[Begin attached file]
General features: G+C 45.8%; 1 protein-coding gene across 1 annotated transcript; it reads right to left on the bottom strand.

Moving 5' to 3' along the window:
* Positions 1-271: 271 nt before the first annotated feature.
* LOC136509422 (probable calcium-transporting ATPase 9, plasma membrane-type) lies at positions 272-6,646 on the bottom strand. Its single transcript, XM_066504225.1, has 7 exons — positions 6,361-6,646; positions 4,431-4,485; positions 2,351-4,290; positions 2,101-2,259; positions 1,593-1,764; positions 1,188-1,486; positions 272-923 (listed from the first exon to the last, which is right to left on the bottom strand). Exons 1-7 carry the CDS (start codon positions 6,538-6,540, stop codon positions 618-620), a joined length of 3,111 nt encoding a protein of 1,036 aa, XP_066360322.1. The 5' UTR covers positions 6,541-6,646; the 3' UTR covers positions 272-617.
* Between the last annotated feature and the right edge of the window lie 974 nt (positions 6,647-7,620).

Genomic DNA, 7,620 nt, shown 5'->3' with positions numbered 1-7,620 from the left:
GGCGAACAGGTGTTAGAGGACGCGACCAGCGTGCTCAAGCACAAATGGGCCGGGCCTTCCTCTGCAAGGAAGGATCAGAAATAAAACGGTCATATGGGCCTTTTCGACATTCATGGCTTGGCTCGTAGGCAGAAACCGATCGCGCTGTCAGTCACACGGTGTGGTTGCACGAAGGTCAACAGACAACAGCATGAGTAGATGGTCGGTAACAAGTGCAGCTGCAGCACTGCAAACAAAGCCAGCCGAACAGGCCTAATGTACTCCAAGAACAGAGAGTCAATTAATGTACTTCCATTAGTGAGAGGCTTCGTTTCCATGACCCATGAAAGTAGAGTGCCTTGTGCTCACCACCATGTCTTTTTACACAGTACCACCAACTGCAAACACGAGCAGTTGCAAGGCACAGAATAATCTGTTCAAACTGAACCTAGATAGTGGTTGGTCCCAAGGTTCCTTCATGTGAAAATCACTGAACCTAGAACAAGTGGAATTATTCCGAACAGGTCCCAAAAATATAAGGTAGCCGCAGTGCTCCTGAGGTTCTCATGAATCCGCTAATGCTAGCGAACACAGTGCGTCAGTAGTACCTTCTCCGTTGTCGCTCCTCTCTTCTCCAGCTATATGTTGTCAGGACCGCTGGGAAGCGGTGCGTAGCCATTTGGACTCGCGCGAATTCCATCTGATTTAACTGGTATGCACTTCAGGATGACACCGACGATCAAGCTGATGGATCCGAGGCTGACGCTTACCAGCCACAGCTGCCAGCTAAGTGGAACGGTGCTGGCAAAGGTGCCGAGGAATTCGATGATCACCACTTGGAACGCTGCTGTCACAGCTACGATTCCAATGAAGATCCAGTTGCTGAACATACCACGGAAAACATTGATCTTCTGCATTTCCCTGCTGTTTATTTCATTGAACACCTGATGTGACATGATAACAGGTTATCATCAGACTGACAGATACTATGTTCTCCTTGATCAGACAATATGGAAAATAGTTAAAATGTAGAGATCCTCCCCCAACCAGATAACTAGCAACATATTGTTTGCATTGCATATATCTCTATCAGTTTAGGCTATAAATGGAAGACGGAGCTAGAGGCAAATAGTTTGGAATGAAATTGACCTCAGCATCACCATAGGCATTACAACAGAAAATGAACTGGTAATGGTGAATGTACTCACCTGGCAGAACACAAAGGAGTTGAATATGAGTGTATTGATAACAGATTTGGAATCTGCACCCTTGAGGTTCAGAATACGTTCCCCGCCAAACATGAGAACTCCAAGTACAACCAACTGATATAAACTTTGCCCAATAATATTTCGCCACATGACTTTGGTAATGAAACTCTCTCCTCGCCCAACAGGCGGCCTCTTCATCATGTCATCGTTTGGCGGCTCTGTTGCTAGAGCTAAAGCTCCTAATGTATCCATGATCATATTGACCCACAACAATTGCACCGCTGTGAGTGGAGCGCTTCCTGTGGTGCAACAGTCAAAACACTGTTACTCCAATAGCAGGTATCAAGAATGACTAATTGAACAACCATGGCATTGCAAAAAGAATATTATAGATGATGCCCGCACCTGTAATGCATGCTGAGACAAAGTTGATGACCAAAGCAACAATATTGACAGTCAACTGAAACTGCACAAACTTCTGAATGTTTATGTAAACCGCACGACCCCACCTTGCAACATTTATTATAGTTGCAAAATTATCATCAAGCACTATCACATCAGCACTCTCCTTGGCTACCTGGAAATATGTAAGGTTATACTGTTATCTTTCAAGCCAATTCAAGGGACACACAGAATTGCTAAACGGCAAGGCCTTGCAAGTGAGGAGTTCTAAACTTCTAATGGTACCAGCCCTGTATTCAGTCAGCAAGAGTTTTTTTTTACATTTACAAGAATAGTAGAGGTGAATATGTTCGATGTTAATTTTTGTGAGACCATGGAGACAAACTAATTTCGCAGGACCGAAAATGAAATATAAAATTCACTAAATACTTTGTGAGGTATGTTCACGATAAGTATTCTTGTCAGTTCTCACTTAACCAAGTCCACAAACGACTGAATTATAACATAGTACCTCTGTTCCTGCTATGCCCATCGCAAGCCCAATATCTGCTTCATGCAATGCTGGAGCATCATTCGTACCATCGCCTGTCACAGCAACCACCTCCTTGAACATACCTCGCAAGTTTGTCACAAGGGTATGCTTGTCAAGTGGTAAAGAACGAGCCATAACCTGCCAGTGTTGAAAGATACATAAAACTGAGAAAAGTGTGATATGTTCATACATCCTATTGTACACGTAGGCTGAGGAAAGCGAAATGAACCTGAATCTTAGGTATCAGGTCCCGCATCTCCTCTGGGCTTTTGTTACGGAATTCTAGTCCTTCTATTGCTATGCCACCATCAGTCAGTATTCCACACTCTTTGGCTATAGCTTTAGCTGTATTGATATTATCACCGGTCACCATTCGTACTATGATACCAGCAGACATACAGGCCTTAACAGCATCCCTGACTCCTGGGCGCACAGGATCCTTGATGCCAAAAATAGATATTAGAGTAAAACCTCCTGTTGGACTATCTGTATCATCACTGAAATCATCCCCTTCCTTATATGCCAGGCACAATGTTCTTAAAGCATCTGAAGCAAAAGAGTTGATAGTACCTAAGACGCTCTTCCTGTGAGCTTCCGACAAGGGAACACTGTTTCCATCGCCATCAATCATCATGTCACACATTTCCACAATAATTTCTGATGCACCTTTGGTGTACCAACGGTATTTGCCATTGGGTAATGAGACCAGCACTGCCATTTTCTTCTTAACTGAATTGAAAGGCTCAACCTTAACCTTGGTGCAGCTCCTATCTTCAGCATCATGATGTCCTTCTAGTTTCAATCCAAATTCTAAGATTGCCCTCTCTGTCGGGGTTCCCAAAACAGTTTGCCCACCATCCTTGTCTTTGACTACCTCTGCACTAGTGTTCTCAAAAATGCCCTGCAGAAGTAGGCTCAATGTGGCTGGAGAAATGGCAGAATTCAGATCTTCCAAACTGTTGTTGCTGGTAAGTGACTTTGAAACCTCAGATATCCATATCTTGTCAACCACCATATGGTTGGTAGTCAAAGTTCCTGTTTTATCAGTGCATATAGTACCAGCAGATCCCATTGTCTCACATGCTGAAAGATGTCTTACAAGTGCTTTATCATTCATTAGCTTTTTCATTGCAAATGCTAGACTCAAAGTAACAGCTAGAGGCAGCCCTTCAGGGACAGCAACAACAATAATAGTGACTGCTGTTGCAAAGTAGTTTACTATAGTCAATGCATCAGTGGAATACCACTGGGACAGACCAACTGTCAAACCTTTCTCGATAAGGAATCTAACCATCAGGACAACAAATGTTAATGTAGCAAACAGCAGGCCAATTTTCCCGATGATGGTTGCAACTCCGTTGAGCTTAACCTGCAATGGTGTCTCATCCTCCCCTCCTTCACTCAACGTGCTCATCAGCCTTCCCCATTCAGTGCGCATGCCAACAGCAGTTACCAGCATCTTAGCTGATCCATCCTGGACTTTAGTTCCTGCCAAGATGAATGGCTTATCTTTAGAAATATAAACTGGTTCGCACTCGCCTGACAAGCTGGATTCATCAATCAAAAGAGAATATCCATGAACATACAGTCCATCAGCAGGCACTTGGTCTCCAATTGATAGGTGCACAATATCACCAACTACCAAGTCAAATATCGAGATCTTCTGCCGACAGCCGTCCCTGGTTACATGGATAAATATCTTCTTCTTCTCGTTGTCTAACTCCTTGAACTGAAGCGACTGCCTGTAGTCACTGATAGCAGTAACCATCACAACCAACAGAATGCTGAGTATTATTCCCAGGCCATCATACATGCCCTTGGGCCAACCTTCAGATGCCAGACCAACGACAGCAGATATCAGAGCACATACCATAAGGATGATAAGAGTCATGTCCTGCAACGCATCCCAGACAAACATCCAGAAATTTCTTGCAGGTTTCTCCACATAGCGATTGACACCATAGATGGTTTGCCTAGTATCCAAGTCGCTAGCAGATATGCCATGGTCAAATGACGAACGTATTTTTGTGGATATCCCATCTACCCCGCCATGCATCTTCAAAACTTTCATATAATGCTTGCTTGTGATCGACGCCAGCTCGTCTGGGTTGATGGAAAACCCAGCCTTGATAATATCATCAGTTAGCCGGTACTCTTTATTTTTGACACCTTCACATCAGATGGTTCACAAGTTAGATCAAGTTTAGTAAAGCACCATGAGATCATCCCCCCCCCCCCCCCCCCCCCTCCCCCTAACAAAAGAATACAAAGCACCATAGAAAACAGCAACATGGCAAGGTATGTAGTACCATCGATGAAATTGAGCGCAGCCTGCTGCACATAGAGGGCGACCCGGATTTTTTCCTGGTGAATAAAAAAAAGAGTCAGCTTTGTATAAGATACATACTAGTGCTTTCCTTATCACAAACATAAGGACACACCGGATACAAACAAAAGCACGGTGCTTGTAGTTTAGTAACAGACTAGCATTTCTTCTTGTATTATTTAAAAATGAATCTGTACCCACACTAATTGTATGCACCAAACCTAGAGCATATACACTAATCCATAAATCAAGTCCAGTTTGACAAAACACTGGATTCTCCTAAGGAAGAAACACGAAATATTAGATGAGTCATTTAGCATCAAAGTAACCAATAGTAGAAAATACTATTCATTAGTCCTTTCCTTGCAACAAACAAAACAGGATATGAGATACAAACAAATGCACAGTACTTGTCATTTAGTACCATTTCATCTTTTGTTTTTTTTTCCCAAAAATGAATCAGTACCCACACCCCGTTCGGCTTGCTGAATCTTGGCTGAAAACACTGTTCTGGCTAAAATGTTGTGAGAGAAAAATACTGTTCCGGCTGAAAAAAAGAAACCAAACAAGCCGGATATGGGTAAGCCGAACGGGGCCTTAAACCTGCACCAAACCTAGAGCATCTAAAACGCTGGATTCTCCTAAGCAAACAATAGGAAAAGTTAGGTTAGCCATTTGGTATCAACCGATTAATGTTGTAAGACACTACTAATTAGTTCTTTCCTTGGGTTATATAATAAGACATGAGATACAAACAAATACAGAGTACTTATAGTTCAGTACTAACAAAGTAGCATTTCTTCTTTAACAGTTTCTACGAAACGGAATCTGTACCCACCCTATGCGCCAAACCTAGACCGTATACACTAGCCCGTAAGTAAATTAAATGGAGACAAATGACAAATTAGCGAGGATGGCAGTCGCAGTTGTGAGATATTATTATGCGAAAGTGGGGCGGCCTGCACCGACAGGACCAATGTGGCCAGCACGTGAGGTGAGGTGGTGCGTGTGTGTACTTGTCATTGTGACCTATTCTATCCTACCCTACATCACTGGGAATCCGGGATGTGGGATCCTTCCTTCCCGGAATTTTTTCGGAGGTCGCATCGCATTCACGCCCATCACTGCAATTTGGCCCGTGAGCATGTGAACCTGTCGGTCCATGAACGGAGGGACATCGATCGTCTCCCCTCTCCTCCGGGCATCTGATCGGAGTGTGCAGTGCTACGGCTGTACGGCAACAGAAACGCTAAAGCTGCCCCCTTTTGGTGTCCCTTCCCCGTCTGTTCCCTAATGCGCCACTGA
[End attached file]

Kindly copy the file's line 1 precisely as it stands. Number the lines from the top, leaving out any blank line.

General features: G+C 45.8%; 1 protein-coding gene across 1 annotated transcript; it reads right to left on the bottom strand.